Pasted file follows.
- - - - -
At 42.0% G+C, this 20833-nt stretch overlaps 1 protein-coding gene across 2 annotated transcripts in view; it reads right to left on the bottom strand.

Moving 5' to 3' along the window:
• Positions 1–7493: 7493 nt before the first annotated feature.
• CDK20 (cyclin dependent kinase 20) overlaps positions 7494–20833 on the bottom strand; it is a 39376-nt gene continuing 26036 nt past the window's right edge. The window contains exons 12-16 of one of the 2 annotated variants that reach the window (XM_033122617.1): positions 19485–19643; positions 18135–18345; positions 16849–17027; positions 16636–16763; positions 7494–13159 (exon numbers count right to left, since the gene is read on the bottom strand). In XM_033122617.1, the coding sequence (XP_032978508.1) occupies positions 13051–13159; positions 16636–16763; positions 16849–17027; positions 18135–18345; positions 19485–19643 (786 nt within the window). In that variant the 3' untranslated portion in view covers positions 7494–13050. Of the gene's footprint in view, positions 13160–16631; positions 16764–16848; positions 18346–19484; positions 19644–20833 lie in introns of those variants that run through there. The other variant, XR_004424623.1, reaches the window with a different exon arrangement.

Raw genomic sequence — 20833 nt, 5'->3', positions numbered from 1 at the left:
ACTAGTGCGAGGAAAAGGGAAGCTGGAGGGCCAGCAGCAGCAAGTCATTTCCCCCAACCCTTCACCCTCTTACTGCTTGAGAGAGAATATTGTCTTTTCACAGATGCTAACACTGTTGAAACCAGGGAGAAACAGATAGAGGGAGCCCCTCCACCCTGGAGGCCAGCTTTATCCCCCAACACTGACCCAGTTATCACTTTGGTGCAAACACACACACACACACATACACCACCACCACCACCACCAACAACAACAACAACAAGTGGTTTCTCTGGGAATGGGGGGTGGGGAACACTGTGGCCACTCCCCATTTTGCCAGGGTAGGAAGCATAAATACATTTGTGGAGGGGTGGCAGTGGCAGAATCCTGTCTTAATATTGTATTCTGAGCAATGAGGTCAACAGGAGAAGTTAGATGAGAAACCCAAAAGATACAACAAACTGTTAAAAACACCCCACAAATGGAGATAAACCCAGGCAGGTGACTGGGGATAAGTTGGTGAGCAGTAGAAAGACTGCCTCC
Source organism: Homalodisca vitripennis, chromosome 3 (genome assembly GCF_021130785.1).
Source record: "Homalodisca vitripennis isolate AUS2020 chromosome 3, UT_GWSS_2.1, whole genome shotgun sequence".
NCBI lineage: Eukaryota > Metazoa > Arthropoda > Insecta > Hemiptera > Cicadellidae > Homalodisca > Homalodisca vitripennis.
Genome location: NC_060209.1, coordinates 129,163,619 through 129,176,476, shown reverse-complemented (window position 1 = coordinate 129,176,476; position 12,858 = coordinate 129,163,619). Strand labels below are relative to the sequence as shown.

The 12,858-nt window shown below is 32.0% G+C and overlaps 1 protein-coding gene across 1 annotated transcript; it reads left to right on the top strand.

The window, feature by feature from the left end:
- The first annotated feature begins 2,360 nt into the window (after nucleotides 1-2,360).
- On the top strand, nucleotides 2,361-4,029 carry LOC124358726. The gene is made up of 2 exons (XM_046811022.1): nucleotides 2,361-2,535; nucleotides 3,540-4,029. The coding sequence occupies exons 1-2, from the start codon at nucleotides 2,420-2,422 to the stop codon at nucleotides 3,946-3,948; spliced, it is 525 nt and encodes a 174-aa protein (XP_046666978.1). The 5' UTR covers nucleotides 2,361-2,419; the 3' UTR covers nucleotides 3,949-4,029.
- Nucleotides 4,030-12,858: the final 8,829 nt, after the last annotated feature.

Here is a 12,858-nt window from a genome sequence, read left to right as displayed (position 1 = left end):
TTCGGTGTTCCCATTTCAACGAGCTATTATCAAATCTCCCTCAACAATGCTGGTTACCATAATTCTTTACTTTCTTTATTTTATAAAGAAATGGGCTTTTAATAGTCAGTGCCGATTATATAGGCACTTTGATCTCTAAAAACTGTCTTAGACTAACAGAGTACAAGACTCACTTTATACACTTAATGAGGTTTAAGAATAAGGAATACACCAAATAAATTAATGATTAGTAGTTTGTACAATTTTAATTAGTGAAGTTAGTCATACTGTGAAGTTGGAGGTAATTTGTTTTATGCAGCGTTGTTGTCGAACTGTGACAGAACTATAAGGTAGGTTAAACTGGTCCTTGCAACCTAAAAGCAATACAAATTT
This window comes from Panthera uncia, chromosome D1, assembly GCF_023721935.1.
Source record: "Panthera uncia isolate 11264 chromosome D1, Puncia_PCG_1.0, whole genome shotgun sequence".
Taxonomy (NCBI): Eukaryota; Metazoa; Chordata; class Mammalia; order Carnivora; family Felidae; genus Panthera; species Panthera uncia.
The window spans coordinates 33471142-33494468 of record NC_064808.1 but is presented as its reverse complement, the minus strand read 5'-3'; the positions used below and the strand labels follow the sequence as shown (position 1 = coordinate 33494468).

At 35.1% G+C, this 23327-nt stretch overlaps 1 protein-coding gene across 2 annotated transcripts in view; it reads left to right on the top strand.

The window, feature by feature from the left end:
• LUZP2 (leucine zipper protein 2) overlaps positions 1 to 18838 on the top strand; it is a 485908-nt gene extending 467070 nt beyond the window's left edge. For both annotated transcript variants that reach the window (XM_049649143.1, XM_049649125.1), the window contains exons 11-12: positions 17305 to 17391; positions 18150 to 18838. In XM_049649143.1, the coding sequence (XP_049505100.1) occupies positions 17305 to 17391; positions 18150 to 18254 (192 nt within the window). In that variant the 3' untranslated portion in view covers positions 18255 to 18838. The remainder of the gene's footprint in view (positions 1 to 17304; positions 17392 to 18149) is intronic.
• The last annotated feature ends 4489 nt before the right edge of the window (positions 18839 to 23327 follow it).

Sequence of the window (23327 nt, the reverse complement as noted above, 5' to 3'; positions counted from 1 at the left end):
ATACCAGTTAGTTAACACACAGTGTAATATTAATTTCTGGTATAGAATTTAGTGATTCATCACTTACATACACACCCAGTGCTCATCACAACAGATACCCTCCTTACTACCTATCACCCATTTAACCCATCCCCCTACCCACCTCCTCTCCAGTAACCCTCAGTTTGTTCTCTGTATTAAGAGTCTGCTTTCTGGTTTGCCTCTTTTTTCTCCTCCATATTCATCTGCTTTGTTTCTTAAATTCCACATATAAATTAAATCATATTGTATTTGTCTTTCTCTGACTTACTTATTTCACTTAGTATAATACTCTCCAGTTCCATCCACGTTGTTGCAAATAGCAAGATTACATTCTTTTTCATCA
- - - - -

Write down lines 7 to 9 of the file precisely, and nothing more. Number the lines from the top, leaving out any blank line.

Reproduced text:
Source organism: Homalodisca vitripennis, chromosome 3 (genome assembly GCF_021130785.1).
Source record: "Homalodisca vitripennis isolate AUS2020 chromosome 3, UT_GWSS_2.1, whole genome shotgun sequence".
NCBI lineage: Eukaryota > Metazoa > Arthropoda > Insecta > Hemiptera > Cicadellidae > Homalodisca > Homalodisca vitripennis.